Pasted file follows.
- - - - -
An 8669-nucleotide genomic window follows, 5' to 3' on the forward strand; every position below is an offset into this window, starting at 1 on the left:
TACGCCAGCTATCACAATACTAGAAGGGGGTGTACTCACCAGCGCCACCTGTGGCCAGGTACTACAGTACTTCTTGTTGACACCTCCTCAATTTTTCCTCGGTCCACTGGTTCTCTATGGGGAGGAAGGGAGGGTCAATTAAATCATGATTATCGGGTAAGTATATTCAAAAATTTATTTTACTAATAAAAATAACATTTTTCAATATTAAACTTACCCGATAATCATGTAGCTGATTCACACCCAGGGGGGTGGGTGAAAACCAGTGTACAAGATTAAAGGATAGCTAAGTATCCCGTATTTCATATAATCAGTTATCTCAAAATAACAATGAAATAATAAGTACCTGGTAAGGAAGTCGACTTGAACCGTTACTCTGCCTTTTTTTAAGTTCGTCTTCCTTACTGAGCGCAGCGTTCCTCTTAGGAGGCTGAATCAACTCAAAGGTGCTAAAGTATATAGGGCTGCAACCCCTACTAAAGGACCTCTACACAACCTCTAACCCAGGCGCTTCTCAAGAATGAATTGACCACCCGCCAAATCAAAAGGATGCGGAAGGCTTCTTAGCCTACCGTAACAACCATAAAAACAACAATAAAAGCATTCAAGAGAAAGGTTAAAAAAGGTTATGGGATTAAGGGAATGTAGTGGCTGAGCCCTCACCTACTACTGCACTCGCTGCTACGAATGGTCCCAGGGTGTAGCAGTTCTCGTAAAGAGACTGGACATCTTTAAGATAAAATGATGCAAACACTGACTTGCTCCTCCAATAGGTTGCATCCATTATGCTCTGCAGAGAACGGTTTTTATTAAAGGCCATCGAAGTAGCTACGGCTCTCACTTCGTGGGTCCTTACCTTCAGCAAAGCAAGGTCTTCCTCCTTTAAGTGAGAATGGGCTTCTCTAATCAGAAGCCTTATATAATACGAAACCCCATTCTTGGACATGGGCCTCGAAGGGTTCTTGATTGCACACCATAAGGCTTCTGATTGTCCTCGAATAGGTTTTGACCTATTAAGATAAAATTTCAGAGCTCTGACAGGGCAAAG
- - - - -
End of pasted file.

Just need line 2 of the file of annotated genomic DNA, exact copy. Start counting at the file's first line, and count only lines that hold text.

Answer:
TACGCCAGCTATCACAATACTAGAAGGGGGTGTACTCACCAGCGCCACCTGTGGCCAGGTACTACAGTACTTCTTGTTGACACCTCCTCAATTTTTCCTCGGTCCACTGGTTCTCTATGGGGAGGAAGGGAGGGTCAATTAAATCATGATTATCGGGTAAGTATATTCAAAAATTTATTTTACTAATAAAAATAACATTTTTCAATATTAAACTTACCCGATAATCATGTAGCTGATTCACACCCAGGGGGGTGGGTGAAAACCAGTGTACAAGATTAAAGGATAGCTAAGTATCCCGTATTTCATATAATCAGTTATCTCAAAATAACAATGAAATAATAAGTACCTGGTAAGGAAGTCGACTTGAACCGTTACTCTGCCTTTTTTTAAGTTCGTCTTCCTTACTGAGCGCAGCGTTCCTCTTAGGAGGCTGAATCAACTCAAAGGTGCTAAAGTATATAGGGCTGCAACCCCTACTAAAGGACCTCTACACAACCTCTAACCCAGGCGCTTCTCAAGAATGAATTGACCACCCGCCAAATCAAAAGGATGCGGAAGGCTTCTTAGCCTACCGTAACAACCATAAAAACAACAATAAAAGCATTCAAGAGAAAGGTTAAAAAAGGTTATGGGATTAAGGGAATGTAGTGGCTGAGCCCTCACCTACTACTGCACTCGCTGCTACGAATGGTCCCAGGGTGTAGCAGTTCTCGTAAAGAGACTGGACATCTTTAAGATAAAATGATGCAAACACTGACTTGCTCCTCCAATAGGTTGCATCCATTATGCTCTGCAGAGAACGGTTTTTATTAAAGGCCATCGAAGTAGCTACGGCTCTCACTTCGTGGGTCCTTACCTTCAGCAAAGCAAGGTCTTCCTCCTTTAAGTGAGAATGGGCTTCTCTAATCAGAAGCCTTATATAATACGAAACCCCATTCTTGGACATGGGCCTCGAAGGGTTCTTGATTGCACACCATAAGGCTTCTGATTGTCCTCGAATAGGTTTTGACCTATTAAGATAAAATTTCAGAGCTCTGACAGGGCAAAG